You can now watch Martin Luther King's 'I have a dream' speech in Fortnite

The MLK exhibition in Fortnite.
(Image credit: Epic Games)

Fortnite has at this point gone far beyond being a game. The strategy Epic has pursued since the breakout success of the game's BR mode has only become more voracious over time and can be fairly summarised as: absorb everything. Whether that's the most popular musical stars of the day delivering virtual concerts or continuing to rip off other popular titles for its own modes, the goal is to make it seem like nothing's really a trend until it appears in Fortnite.

The platform's newest collaboration is perhaps the most bizarre, if well-meaning, we've yet seen. Fortnite has now launched a new interactive experience called March Through Time, in collaboration with Time Studios, which is based on 1963's March on Washington for Jobs and Freedom. This was a huge civil rights gathering and won widespread public support, helped more than a little by Dr. Martin Luther King, Jr. delivering his most iconic speech about the cause: "I have a dream that my four little children will one day live in a nation where they will not be judged by the color of their skin, but by the content of their character."

March Through Time is set in 'D.C. 63', a reimagined Washington, DC built by Fortnite creators ChaseJackman, GQuanoe, XWDFr, and YU7A. Players can visit the Lincoln Memorial, the United States National Mall (where Dr. King gave his speech) and various museum buildings containing media about and from the era. There are also collaborative mini-games, which apparently "progress players through the experience and bring to life important themes of Dr. King’s speech: we move forward when we work together."

The press release from Time Studios mentions this is loosely linked to a 2020 VR experience called The March, and the company's president Ian Orefice writes: "TIME Studios’ mission is to embrace innovative new formats to tell the world’s most impactful stories. We are thrilled to introduce our first-ever gaming experience [...] the global, educational event March Through Time in Fortnite Creative."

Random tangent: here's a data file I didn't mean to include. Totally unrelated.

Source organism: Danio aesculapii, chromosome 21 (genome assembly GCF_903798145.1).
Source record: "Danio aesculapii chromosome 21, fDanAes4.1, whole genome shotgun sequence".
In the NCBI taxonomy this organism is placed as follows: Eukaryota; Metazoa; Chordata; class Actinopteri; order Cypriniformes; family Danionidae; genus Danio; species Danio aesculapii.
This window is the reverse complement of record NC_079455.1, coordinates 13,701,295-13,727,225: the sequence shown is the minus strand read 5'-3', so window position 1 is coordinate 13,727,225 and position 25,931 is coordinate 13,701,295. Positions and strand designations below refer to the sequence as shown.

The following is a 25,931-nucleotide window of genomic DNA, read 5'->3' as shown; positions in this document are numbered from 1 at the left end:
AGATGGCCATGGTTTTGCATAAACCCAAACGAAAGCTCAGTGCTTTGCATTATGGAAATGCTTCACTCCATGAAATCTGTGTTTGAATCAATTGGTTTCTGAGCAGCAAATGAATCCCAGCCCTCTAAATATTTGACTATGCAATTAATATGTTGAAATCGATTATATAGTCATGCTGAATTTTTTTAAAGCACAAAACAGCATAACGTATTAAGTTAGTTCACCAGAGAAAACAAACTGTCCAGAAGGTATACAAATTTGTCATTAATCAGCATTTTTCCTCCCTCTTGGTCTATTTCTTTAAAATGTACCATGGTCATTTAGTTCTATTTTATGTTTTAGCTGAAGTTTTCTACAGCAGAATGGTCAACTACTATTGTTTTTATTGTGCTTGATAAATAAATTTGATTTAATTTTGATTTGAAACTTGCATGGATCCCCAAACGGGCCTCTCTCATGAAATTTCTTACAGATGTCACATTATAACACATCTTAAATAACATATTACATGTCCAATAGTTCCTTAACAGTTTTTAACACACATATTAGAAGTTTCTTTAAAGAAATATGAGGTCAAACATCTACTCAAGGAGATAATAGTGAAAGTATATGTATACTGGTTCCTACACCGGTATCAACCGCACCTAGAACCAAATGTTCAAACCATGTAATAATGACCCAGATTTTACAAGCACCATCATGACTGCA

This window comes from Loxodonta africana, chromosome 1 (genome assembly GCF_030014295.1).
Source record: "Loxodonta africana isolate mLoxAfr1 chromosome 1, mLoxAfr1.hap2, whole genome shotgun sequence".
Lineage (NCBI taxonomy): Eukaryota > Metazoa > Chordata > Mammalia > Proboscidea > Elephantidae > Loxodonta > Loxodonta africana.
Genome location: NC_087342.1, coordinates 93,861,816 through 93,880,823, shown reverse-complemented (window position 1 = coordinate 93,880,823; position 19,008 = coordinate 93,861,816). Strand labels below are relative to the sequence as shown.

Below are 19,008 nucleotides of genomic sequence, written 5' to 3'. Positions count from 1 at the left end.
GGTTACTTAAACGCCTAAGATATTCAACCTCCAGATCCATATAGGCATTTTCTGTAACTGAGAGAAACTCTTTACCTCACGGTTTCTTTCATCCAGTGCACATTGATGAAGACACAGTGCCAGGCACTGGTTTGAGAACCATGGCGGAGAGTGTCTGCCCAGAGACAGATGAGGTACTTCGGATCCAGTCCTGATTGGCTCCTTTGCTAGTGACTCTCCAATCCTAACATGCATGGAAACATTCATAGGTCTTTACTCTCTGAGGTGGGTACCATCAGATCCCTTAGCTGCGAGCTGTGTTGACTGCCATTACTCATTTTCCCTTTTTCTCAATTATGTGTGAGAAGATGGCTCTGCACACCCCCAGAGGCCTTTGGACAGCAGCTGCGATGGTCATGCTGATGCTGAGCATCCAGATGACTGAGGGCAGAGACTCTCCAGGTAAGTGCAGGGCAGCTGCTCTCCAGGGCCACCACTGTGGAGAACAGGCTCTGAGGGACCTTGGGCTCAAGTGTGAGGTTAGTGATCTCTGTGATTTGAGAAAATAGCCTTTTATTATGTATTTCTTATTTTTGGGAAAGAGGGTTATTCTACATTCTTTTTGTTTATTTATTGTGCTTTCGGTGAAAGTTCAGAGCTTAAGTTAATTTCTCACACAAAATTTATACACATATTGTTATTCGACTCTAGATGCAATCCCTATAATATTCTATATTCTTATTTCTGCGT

There is something slightly crackers about seeing such an historical moment and figure within the frame of Fortnite's world: especially ironic when creator Epic is still involved in a lawsuit alleging appropriation of Black artists' dance moves. On the one hand, Fortnite's characters just look like they don't belong next to the real Dr. King. But on the other, Fortnite's one of the most popular platforms in the world, and this is an event that everyone should know about.

Then there's the problem that, well, this is a game about shooting, and Dr. King was assassinated by a gunman.

That's an unfortunate coincidence, and something that will surely be patched out quick, but it speaks to a wider unease about these sorts of collaborations. Does an event like this, regardless of intentions, lift up and highlight this historical moment to the world, or by placing it in such an absurdist context is the weight and meaning trivialised? I don't have the answer but, at the moment, it looks like Fortnite doesn't either.

Rich Stanton

Rich is a games journalist with 15 years' experience, beginning his career on Edge magazine before working for a wide range of outlets, including Ars Technica, Eurogamer, GamesRadar+, Gamespot, the Guardian, IGN, the New Statesman, Polygon, and Vice. He was the editor of Kotaku UK, the UK arm of Kotaku, for three years before joining PC Gamer. He is the author of a Brief History of Video Games, a full history of the medium, which the Midwest Book Review described as "[a] must-read for serious minded game historians and curious video game connoisseurs alike."